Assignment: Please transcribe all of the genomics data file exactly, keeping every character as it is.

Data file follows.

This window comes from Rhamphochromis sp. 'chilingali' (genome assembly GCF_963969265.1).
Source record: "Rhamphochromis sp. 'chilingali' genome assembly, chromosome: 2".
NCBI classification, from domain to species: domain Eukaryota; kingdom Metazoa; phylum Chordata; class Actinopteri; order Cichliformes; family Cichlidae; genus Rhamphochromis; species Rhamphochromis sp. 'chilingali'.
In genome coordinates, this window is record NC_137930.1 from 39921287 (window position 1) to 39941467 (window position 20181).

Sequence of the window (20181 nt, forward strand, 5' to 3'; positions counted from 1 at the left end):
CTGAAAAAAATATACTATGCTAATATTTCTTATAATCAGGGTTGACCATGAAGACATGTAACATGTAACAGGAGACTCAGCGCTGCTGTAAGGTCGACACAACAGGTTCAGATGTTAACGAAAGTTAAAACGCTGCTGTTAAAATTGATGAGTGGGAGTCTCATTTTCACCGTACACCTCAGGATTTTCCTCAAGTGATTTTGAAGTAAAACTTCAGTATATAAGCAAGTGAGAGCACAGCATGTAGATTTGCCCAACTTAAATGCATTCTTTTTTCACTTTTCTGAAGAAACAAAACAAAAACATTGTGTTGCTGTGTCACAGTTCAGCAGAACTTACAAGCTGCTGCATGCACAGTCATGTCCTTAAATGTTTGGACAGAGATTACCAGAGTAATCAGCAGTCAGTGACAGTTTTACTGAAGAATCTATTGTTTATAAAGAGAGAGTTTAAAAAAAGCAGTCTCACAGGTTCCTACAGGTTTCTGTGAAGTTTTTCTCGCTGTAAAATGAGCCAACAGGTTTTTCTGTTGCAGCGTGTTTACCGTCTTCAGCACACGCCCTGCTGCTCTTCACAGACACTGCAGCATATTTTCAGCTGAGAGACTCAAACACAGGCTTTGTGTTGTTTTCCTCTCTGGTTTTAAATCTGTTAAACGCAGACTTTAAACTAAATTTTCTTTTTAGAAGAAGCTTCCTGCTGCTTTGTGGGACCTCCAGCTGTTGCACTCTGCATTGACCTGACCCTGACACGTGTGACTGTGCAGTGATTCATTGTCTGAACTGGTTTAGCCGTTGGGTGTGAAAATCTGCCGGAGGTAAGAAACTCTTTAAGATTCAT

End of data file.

This window comes from Rhamphochromis sp. 'chilingali' (genome assembly GCF_963969265.1).
Source record: "Rhamphochromis sp. 'chilingali' genome assembly, chromosome: 2".
NCBI classification, from domain to species: domain Eukaryota; kingdom Metazoa; phylum Chordata; class Actinopteri; order Cichliformes; family Cichlidae; genus Rhamphochromis; species Rhamphochromis sp. 'chilingali'.
In genome coordinates, this window is record NC_137930.1 from 39921287 (window position 1) to 39941467 (window position 20181).

Sequence of the window (20181 nt, forward strand, 5' to 3'; positions counted from 1 at the left end):
CTGAAAAAAATATACTATGCTAATATTTCTTATAATCAGGGTTGACCATGAAGACATGTAACATGTAACAGGAGACTCAGCGCTGCTGTAAGGTCGACACAACAGGTTCAGATGTTAACGAAAGTTAAAACGCTGCTGTTAAAATTGATGAGTGGGAGTCTCATTTTCACCGTACACCTCAGGATTTTCCTCAAGTGATTTTGAAGTAAAACTTCAGTATATAAGCAAGTGAGAGCACAGCATGTAGATTTGCCCAACTTAAATGCATTCTTTTTTCACTTTTCTGAAGAAACAAAACAAAAACATTGTGTTGCTGTGTCACAGTTCAGCAGAACTTACAAGCTGCTGCATGCACAGTCATGTCCTTAAATGTTTGGACAGAGATTACCAGAGTAATCAGCAGTCAGTGACAGTTTTACTGAAGAATCTATTGTTTATAAAGAGAGAGTTTAAAAAAAGCAGTCTCACAGGTTCCTACAGGTTTCTGTGAAGTTTTTCTCGCTGTAAAATGAGCCAACAGGTTTTTCTGTTGCAGCGTGTTTACCGTCTTCAGCACACGCCCTGCTGCTCTTCACAGACACTGCAGCATATTTTCAGCTGAGAGACTCAAACACAGGCTTTGTGTTGTTTTCCTCTCTGGTTTTAAATCTGTTAAACGCAGACTTTAAACTAAATTTTCTTTTTAGAAGAAGCTTCCTGCTGCTTTGTGGGACCTCCAGCTGTTGCACTCTGCATTGACCTGACCCTGACACGTGTGACTGTGCAGTGATTCATTGTCTGAACTGGTTTAGCCGTTGGGTGTGAAAATCTGCCGGAGGTAAGAAACTCTTTAAGATTCAT